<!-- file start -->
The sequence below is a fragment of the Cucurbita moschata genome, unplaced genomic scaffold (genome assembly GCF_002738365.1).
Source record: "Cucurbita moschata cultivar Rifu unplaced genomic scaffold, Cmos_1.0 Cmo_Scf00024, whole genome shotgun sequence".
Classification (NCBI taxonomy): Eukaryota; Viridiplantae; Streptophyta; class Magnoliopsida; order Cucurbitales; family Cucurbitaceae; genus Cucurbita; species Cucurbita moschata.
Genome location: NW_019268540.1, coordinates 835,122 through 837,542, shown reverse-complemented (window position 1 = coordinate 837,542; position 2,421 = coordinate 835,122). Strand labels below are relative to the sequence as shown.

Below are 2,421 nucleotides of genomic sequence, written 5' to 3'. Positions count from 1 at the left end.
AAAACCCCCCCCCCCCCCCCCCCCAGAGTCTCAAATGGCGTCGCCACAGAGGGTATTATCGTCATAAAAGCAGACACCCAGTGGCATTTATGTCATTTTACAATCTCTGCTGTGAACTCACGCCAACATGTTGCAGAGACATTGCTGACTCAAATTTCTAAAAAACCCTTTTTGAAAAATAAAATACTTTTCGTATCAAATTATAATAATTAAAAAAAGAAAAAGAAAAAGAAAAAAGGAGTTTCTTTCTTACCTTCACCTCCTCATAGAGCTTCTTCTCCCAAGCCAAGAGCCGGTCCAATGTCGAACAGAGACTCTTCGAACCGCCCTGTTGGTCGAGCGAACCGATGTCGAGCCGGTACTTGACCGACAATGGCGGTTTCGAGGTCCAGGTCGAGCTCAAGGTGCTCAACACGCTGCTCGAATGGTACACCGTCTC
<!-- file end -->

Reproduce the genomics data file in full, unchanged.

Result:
The sequence below is a fragment of the Cucurbita moschata genome, unplaced genomic scaffold (genome assembly GCF_002738365.1).
Source record: "Cucurbita moschata cultivar Rifu unplaced genomic scaffold, Cmos_1.0 Cmo_Scf00024, whole genome shotgun sequence".
Classification (NCBI taxonomy): Eukaryota; Viridiplantae; Streptophyta; class Magnoliopsida; order Cucurbitales; family Cucurbitaceae; genus Cucurbita; species Cucurbita moschata.
Genome location: NW_019268540.1, coordinates 835,122 through 837,542, shown reverse-complemented (window position 1 = coordinate 837,542; position 2,421 = coordinate 835,122). Strand labels below are relative to the sequence as shown.

Below are 2,421 nucleotides of genomic sequence, written 5' to 3'. Positions count from 1 at the left end.
AAAACCCCCCCCCCCCCCCCCCCCAGAGTCTCAAATGGCGTCGCCACAGAGGGTATTATCGTCATAAAAGCAGACACCCAGTGGCATTTATGTCATTTTACAATCTCTGCTGTGAACTCACGCCAACATGTTGCAGAGACATTGCTGACTCAAATTTCTAAAAAACCCTTTTTGAAAAATAAAATACTTTTCGTATCAAATTATAATAATTAAAAAAAGAAAAAGAAAAAGAAAAAAGGAGTTTCTTTCTTACCTTCACCTCCTCATAGAGCTTCTTCTCCCAAGCCAAGAGCCGGTCCAATGTCGAACAGAGACTCTTCGAACCGCCCTGTTGGTCGAGCGAACCGATGTCGAGCCGGTACTTGACCGACAATGGCGGTTTCGAGGTCCAGGTCGAGCTCAAGGTGCTCAACACGCTGCTCGAATGGTACACCGTCTC